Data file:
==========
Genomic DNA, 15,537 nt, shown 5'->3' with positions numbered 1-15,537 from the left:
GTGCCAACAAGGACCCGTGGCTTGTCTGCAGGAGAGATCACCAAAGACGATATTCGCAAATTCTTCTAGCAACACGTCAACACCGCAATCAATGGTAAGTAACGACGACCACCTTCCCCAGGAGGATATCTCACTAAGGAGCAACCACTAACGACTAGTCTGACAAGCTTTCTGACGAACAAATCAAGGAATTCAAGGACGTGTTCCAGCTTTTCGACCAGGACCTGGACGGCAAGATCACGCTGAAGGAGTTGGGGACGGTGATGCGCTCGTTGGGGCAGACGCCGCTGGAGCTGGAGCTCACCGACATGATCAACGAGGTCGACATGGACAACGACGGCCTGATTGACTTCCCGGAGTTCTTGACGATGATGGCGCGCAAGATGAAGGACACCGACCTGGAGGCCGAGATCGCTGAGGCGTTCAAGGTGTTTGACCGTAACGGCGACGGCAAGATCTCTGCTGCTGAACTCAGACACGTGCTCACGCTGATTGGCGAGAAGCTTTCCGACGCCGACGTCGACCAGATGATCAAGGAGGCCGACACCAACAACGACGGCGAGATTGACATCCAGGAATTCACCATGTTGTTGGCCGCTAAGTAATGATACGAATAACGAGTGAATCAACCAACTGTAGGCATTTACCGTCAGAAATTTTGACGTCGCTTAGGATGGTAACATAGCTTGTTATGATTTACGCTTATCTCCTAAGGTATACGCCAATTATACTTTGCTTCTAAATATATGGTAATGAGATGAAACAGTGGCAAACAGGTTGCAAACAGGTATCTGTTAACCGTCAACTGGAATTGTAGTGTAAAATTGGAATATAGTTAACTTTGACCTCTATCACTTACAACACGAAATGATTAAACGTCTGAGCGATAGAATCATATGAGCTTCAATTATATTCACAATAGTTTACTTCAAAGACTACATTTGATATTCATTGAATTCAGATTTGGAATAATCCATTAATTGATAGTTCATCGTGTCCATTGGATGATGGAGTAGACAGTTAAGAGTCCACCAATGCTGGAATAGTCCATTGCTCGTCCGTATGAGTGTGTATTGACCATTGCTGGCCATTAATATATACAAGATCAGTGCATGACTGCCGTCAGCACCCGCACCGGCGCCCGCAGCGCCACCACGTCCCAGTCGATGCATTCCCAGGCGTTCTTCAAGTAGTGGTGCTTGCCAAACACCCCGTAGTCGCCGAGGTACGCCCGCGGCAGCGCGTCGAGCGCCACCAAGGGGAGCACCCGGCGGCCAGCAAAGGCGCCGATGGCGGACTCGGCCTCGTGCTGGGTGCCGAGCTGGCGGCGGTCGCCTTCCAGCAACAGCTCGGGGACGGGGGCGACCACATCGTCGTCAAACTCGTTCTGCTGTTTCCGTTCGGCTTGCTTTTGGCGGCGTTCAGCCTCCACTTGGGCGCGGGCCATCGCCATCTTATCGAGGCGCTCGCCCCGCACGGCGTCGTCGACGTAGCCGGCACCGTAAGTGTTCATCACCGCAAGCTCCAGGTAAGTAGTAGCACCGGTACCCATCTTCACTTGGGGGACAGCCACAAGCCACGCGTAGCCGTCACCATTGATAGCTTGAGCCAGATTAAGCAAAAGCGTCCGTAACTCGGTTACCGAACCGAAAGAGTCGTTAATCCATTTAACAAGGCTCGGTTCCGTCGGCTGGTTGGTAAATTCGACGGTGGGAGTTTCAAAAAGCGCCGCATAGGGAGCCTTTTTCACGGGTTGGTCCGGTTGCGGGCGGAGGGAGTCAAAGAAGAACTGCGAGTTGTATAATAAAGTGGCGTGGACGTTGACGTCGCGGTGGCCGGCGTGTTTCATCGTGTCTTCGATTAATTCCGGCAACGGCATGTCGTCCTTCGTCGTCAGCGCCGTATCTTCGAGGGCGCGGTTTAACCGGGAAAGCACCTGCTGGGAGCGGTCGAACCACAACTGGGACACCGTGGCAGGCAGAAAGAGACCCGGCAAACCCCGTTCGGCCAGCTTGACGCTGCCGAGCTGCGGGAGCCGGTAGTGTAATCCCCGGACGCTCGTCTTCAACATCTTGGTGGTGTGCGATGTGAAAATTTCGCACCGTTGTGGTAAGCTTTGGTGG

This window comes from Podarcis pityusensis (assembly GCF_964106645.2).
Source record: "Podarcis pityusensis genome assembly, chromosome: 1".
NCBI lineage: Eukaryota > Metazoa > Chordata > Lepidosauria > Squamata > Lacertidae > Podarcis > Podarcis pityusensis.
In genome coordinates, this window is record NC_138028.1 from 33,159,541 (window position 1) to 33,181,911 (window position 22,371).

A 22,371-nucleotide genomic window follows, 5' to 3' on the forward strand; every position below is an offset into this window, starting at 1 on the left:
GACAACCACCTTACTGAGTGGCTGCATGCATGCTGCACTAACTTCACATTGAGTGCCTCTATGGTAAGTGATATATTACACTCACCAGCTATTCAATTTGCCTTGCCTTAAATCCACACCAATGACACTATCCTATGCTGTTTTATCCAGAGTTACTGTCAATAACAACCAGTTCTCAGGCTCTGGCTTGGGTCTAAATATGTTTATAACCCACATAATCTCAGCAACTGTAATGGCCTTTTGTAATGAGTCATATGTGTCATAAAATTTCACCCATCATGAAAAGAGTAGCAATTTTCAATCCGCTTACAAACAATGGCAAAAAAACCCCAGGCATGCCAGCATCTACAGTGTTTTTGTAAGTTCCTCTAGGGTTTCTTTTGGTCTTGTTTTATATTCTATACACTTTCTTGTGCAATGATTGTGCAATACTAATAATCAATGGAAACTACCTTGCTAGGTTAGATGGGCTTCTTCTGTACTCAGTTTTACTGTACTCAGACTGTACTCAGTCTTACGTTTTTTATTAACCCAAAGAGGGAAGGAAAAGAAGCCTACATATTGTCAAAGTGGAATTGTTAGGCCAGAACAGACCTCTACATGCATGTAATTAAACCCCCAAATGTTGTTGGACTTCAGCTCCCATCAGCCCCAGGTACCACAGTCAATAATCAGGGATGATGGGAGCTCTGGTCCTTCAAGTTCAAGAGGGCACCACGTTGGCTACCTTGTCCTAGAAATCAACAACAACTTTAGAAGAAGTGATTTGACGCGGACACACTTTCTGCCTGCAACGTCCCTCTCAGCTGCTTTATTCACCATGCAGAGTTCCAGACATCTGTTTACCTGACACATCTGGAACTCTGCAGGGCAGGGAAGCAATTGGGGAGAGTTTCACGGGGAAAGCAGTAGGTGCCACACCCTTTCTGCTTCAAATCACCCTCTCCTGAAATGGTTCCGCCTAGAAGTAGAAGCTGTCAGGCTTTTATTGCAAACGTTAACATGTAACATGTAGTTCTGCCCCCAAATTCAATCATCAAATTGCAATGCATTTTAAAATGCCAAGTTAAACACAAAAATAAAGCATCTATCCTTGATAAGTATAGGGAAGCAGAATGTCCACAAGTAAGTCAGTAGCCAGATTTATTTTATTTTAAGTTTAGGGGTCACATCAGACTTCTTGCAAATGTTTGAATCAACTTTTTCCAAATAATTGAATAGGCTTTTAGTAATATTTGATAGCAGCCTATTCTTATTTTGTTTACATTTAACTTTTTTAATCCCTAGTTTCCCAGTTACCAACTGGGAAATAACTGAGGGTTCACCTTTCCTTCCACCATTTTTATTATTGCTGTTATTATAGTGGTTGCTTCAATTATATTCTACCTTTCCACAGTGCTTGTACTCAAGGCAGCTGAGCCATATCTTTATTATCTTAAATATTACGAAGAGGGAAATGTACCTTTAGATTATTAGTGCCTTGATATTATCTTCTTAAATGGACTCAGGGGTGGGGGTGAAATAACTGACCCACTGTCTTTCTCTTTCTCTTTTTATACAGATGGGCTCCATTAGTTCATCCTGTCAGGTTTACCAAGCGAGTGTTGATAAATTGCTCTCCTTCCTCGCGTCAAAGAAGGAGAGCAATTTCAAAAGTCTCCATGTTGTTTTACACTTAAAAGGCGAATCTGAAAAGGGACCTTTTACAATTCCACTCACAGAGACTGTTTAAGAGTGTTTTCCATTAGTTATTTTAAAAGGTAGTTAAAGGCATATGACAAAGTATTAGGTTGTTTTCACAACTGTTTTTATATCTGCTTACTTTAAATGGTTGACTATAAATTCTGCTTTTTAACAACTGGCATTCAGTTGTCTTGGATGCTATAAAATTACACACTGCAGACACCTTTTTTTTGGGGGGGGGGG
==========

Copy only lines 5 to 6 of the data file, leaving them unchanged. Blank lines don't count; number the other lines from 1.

NCBI lineage: Eukaryota > Metazoa > Chordata > Lepidosauria > Squamata > Lacertidae > Podarcis > Podarcis pityusensis.
In genome coordinates, this window is record NC_138028.1 from 33,159,541 (window position 1) to 33,181,911 (window position 22,371).